Hello and welcome to our blog where today we’ll touch on what is perhaps one of the most misunderstood symbols in Arabic – the sukoon/ سُكون.

The sukoon/سُكون is the symbol ° which, as you can see, sort of looks like the symbol for “degrees” in English. In Arabic, the sukoon/سُكون represents an absence of the vowel on a letter.   

Also known jazm/(جَزم), sukoon/سُكون is a short letter case, and since letters with vowels cannot be read by themselves, they are read with vowel letters. The sukoon/سُكون means that the letter has no Harakaat/حَرَکَات above or below the letter, thus it is “still”. 

When you see the ° symbol, the letter assigned to it is called a saakin/ساكِن letter. saakin/ساكِن letters cannot start words and they can’t be read alone without a letter before them.

In today’s lesson, we will learn the meaning of sukoon/سُكون in Arabic and how to pronounce it.

The Meaning of Sukoon in English and Arabic

In English, sukoon/سُكون means “rest”, “motionless”, or “ease”. In Arabic, it is a vowelless diacritic or symbol that is used above the letter to show that there is no vowel, and does not really represent any sort of grammar. 

In other words, sukoon/سُكون is free from any Arabic vowel and remains unchanged when you stop and continue reading in written form and after.

Though it is a letter or combination of letters that is not pronounced at the beginning of a word, you can also find sukoon/سُكون in the middle or at the end of the word. Moreover, it also occurs in phrases and particles, but only at the end of a word. 

Finally, each one of the Arabic letters can have sukoon/سُكون and can be written with no vowels on them.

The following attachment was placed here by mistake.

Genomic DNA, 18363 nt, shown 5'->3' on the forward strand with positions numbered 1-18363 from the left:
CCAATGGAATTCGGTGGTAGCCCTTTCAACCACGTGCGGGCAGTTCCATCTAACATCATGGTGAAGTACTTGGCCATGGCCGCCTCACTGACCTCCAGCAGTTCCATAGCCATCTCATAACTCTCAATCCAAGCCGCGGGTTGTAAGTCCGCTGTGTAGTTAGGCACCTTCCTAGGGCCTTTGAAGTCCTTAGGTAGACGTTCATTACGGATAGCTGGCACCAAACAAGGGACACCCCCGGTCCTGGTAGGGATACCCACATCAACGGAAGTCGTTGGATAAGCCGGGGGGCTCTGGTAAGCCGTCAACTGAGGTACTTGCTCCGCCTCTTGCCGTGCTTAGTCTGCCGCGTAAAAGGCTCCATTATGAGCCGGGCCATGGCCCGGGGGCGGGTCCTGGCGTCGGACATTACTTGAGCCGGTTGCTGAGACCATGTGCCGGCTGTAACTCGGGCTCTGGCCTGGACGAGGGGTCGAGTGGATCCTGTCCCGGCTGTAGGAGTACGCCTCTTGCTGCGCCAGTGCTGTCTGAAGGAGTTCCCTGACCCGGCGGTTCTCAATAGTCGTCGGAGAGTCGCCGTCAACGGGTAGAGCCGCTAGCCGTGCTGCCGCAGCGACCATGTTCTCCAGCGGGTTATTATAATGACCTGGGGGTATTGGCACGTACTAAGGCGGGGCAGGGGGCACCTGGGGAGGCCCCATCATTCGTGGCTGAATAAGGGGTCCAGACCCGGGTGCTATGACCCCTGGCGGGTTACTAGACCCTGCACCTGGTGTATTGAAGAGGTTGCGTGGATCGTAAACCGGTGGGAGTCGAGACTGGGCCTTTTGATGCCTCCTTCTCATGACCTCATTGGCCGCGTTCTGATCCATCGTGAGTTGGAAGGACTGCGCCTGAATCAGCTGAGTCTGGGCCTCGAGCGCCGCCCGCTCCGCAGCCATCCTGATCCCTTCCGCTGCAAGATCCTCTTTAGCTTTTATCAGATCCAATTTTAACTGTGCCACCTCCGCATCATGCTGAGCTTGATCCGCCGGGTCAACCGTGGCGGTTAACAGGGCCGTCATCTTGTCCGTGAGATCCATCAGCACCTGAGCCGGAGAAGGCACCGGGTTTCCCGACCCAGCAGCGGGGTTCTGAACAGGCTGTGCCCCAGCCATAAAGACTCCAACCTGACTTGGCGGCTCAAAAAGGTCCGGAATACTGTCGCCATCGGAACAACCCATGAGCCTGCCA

How to Pronounce SUKOON

Here is how to pronounce letters with sukoon/سُكون :

Position: when pronouncing sukoon/سُكون, your tongue should be kept in a neutral position.

Pause: After saying the sukoon/سُكون, pause for a second. Be sure the pause is a bit shorter than the pause for a saakin/ساكِن letter (non-vowel letter) followed by a consonant.

Breath ControlOnce you pause, you want to maintain the reading flow so take a few breaths before going on to the next letter after sukoon/سُكون

Listen to the Professionals: Today, you’ll find many famous reciters of the Quran such as Mishary Rashid Alafasy, Sheikh Sudais, and Saud Shuraim who you can listen to and see how sukoon/سُكون is pronounced. Try to emulate what you hear and reproduce their style. 

Practice Makes Perfect: Of course, you don’t have to sound exactly like those who have mastered the art of Tajweed (the rules of reading the Qur’an). However, as they say, if you don’t use it, you’ll lose it, so practice often to improve your Arabic speaking skills. 

Of course, there is more to sukoon than this, so keep checking back here on our blog for more. It’s all a part of helping you to learn Arabic the right way when you learn it with Kaleela.

And as always, if you want to learn more about Arab culture and the Arabic language, visit our website at kaleela.com, download the app, check out our blog, and join us on social media where there’s always something new to learn about Arabic.